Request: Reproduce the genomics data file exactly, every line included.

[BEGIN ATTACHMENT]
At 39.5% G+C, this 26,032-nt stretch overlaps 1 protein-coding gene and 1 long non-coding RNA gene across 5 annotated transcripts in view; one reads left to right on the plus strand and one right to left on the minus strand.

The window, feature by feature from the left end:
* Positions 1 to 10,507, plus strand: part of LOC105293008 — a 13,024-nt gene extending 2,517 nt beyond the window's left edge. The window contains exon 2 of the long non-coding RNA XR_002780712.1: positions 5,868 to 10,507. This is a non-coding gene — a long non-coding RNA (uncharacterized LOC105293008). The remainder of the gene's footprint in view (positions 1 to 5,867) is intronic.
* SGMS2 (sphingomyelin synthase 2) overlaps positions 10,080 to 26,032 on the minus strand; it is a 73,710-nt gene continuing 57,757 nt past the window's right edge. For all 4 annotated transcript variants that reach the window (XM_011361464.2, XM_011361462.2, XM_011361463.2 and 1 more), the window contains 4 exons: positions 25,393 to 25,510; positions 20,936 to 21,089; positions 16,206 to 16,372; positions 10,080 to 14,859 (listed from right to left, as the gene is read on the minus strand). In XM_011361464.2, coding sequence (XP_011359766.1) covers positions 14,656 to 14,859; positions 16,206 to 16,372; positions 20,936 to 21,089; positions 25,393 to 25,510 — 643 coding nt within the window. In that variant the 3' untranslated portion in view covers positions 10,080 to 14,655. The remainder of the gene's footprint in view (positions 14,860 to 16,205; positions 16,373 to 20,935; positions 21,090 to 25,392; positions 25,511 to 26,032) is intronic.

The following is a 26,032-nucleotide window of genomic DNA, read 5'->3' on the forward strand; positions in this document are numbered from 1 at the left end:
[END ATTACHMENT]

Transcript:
At 39.5% G+C, this 26,032-nt stretch overlaps 1 protein-coding gene and 1 long non-coding RNA gene across 5 annotated transcripts in view; one reads left to right on the plus strand and one right to left on the minus strand.

The window, feature by feature from the left end:
* Positions 1 to 10,507, plus strand: part of LOC105293008 — a 13,024-nt gene extending 2,517 nt beyond the window's left edge. The window contains exon 2 of the long non-coding RNA XR_002780712.1: positions 5,868 to 10,507. This is a non-coding gene — a long non-coding RNA (uncharacterized LOC105293008). The remainder of the gene's footprint in view (positions 1 to 5,867) is intronic.
* SGMS2 (sphingomyelin synthase 2) overlaps positions 10,080 to 26,032 on the minus strand; it is a 73,710-nt gene continuing 57,757 nt past the window's right edge. For all 4 annotated transcript variants that reach the window (XM_011361464.2, XM_011361462.2, XM_011361463.2 and 1 more), the window contains 4 exons: positions 25,393 to 25,510; positions 20,936 to 21,089; positions 16,206 to 16,372; positions 10,080 to 14,859 (listed from right to left, as the gene is read on the minus strand). In XM_011361464.2, coding sequence (XP_011359766.1) covers positions 14,656 to 14,859; positions 16,206 to 16,372; positions 20,936 to 21,089; positions 25,393 to 25,510 — 643 coding nt within the window. In that variant the 3' untranslated portion in view covers positions 10,080 to 14,655. The remainder of the gene's footprint in view (positions 14,860 to 16,205; positions 16,373 to 20,935; positions 21,090 to 25,392; positions 25,511 to 26,032) is intronic.

The following is a 26,032-nucleotide window of genomic DNA, read 5'->3' on the forward strand; positions in this document are numbered from 1 at the left end: